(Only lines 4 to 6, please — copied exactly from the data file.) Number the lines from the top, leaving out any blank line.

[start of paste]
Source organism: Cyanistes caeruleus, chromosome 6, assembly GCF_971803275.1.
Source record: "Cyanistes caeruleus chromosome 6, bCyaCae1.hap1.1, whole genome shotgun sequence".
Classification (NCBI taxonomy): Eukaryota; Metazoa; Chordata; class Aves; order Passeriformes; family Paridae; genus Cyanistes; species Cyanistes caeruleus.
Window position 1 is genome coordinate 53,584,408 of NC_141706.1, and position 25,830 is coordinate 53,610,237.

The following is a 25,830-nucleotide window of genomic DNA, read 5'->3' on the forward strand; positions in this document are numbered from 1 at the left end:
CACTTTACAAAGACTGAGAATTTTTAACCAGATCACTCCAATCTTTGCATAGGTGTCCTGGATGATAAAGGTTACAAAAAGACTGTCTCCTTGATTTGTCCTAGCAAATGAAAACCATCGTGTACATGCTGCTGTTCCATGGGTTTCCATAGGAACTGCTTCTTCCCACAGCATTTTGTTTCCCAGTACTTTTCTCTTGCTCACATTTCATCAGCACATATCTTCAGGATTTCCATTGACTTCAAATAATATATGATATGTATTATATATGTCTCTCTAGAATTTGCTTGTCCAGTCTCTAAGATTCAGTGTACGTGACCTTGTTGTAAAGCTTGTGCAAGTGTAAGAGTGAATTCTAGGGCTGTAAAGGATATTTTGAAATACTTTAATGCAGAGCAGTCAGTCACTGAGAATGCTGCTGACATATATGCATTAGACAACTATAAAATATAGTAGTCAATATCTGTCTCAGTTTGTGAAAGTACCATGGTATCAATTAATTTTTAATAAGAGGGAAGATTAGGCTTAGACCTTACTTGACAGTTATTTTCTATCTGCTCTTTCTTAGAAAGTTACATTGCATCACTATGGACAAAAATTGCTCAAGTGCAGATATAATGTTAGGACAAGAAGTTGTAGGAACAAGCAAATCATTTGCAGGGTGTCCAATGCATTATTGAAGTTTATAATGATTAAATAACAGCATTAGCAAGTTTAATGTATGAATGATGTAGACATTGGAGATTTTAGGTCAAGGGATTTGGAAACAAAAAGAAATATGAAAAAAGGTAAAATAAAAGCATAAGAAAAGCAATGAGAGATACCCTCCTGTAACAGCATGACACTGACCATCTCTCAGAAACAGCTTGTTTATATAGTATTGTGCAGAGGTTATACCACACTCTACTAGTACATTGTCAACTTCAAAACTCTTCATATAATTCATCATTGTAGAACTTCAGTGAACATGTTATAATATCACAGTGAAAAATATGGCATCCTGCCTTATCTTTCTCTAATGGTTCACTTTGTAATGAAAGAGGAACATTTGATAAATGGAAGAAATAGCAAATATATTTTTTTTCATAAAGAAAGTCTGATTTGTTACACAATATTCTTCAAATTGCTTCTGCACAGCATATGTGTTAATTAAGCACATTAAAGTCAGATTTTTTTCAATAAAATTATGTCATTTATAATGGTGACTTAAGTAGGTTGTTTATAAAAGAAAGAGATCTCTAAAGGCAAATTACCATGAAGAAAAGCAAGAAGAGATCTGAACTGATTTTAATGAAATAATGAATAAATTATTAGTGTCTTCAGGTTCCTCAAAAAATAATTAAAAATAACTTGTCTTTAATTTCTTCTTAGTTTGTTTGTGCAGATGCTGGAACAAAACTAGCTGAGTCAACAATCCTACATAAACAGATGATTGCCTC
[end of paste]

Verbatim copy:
Window position 1 is genome coordinate 53,584,408 of NC_141706.1, and position 25,830 is coordinate 53,610,237.

The following is a 25,830-nucleotide window of genomic DNA, read 5'->3' on the forward strand; positions in this document are numbered from 1 at the left end:
CACTTTACAAAGACTGAGAATTTTTAACCAGATCACTCCAATCTTTGCATAGGTGTCCTGGATGATAAAGGTTACAAAAAGACTGTCTCCTTGATTTGTCCTAGCAAATGAAAACCATCGTGTACATGCTGCTGTTCCATGGGTTTCCATAGGAACTGCTTCTTCCCACAGCATTTTGTTTCCCAGTACTTTTCTCTTGCTCACATTTCATCAGCACATATCTTCAGGATTTCCATTGACTTCAAATAATATATGATATGTATTATATATGTCTCTCTAGAATTTGCTTGTCCAGTCTCTAAGATTCAGTGTACGTGACCTTGTTGTAAAGCTTGTGCAAGTGTAAGAGTGAATTCTAGGGCTGTAAAGGATATTTTGAAATACTTTAATGCAGAGCAGTCAGTCACTGAGAATGCTGCTGACATATATGCATTAGACAACTATAAAATATAGTAGTCAATATCTGTCTCAGTTTGTGAAAGTACCATGGTATCAATTAATTTTTAATAAGAGGGAAGATTAGGCTTAGACCTTACTTGACAGTTATTTTCTATCTGCTCTTTCTTAGAAAGTTACATTGCATCACTATGGACAAAAATTGCTCAAGTGCAGATATAATGTTAGGACAAGAAGTTGTAGGAACAAGCAAATCATTTGCAGGGTGTCCAATGCATTATTGAAGTTTATAATGATTAAATAACAGCATTAGCAAGTTTAATGTATGAATGATGTAGACATTGGAGATTTTAGGTCAAGGGATTTGGAAACAAAAAGAAATATGAAAAAAGGTAAAATAAAAGCATAAGAAAAGCAATGAGAGATACCCTCCTGTAACAGCATGACACTGACCATCTCTCAGAAACAGCTTGTTTATATAGTATTGTGCAGAGGTTATACCACACTCTACTAGTACATTGTCAACTTCAAAACTCTTCATATAATTCATCATTGTAGAACTTCAGTGAACATGTTATAATATCACAGTGAAAAATATGGCATCCTGCCTTATCTTTCTCTAATGGTTCACTTTGTAATGAAAGAGGAACATTTGATAAATGGAAGAAATAGCAAATATATTTTTTTTCATAAAGAAAGTCTGATTTGTTACACAATATTCTTCAAATTGCTTCTGCACAGCATATGTGTTAATTAAGCACATTAAAGTCAGATTTTTTTCAATAAAATTATGTCATTTATAATGGTGACTTAAGTAGGTTGTTTATAAAAGAAAGAGATCTCTAAAGGCAAATTACCATGAAGAAAAGCAAGAAGAGATCTGAACTGATTTTAATGAAATAATGAATAAATTATTAGTGTCTTCAGGTTCCTCAAAAAATAATTAAAAATAACTTGTCTTTAATTTCTTCTTAGTTTGTTTGTGCAGATGCTGGAACAAAACTAGCTGAGTCAACAATCCTACATAAACAGATGATTGCCTC